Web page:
Everyone from the players to the coaches to the front office is accountable for what is arguably the most disappointing season in Lakers history.
But everyone can’t be fired or traded the moment the season inevitably ends April 9, and it’s ridiculous for anyone to think Magic Johnson deserves the same fate that no doubt will befall Luke Walton.
Walton’s time as the Lakers coach likely will end following the team’s sixth consecutive season with no playoff berth. Walton has been the coach for the second half of the worst period in franchise history. Before this run, the Lakers had missed the playoffs a total of five times from 1948 to 2013.
Everyone knows this Lakers roster is flawed. The team followed the signing of James by giving one-year deals to Rajon Rondo, Lance Stephenson, Michael Beasley, JaVale McGee and Kentavious Caldwell-Pope. These were the moves of a team that wanted cap flexibility in July over a playoff run into May or June.
It wouldn’t be fair to expect Walton to lead this roster to the conference finals, but it’s unacceptable for this team to be as bad as it is and losing to the teams it has lost to. This team isn’t great, but it’s good enough to make the playoffs, and most coaches don’t get to see a fourth season after leading a team to three straight losing records.
But what about Magic and LeBron?
No one is saying they’re not to blame, but this is Johnson’s second full season in charge of the Lakers. His goal was to sign James last summer (mission accomplished) and surround him with two more stars by the end of this summer (to be determined). He tried to expedite that timeline, but Paul George re-signed with the Oklahoma City Thunder on the first day of free agency last year and the San Antonio Spurs and New Orleans Pelicans had no interest in trading Kawhi Leonard or Anthony Davis to the Lakers. So Johnson is left to wait, and we alongside him, as he tries to put together a championship team.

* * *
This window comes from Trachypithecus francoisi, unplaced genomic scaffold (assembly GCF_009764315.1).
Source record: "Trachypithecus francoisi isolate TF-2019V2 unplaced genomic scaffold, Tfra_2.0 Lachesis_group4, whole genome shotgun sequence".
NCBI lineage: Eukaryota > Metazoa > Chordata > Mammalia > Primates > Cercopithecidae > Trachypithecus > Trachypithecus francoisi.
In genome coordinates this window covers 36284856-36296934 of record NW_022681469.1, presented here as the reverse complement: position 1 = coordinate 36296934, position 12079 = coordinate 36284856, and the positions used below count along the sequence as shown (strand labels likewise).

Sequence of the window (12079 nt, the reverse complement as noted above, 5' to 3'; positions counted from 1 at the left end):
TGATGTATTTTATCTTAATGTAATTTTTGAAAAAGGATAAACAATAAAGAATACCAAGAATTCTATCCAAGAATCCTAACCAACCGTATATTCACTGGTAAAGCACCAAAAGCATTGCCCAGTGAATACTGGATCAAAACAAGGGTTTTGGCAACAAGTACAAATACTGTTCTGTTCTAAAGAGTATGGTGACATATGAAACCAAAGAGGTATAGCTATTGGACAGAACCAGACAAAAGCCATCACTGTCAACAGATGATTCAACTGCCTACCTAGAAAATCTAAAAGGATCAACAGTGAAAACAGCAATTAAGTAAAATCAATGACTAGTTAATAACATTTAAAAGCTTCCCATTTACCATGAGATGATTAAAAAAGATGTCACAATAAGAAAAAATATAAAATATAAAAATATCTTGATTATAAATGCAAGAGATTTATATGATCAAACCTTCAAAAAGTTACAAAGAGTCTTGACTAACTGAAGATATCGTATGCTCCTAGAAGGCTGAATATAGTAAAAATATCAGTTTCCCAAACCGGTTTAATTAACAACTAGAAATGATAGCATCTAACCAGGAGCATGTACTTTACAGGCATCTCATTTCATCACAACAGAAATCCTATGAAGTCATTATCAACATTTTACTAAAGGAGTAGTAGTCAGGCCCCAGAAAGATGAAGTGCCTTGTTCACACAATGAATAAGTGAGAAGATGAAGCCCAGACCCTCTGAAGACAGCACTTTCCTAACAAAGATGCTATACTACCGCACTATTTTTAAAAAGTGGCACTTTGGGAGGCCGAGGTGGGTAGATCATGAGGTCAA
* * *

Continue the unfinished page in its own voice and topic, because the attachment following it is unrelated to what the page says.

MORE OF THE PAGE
Johnson was tasked with turning one of the worst teams into one of the best within three years. I’m willing to give a man who, in various capacities, has helped bring the Lakers 10 championships.
As for James, excuse me if I’m not ready to call signing the greatest player on the planet a bust after one injury-filled season. He led his team to the NBA Finals the previous eight seasons and won three championships. I’ll take my chances rolling with him and the superstars I expect Johnson to surround him with over continuing to wait for the Lakers’ young core to mature into a group tough enough to withstand trade talk and good enough to finish with a winning record.
If Johnson and James can’t turn the Lakers around after three seasons, they’ll be destined for the same fate that likely will greet Walton. That’s the cruel reality of professional sports. Everyone, no matter their resume, eventually pays the price for falling short of expectations.
It was a remarkable week for women with local ties across three different sports.
First, Hailie Deegan, the 17-year-old daughter of Brian Deegan, the most decorated freestyle motocross rider in X Games history, on Thursday won her second K&N Pro Series West race at the Las Vegas Motor Speedway. Deegan, who is from Temecula, is the first woman to win an event in the series.
On Saturday, 19-year-old snowboarder Maddie Mastro from Loma Linda landed the first double crippler 900 in competition in defeating Chloe Kim to win the Burton U.S. Open Snowboarding Championships in Vail, Colo.
On Sunday, 21-year-old UCLA gymnast Katelyn Ohashi went viral again, recording her fourth perfect 10 of the season on the floor exercise against No. 1 Oklahoma. And while Ohashi has become a social media sensation, don’t forget that teammate Kyla Ross had two more 10s at Oklahoma, giving her a national-best seven for the season.
If you don’t know their names by now, you will in the very near future.
“I’m ending ‘El Trafico,’” Bradley said Sunday. “It’s La Clasico, OK? L.A. LA Clasico. Throw that ‘El Trafico’ thing out the … window, OK?”
Sorry, Bob. It’s not up to you. “El Trafico” is a fun name and I’m not calling the rivalry anything different.
Am I the only one who doesn’t have a problem with the White House feeding college athletes fast food? Sure, they could have done better for Clemson’s national championship football team last month or North Dakota State’s football team, which visited the White House on Monday after winning its seventh Football Championship Subdivision title in eight years. But the images of McDonald’s and Chick-fil-A food piled high on tables inside the State Dining Room are pretty great, and most kids in college only care about getting a good photo for Instagram or SnapChat anyway.
The USC football team opens spring practice Tuesday and it can’t come soon enough for a program that has seen 11 players, including five wide receivers, enter the NCAA transfer portal. The portal should be named after USC coach Clay Helton at the rate players are leaving his program.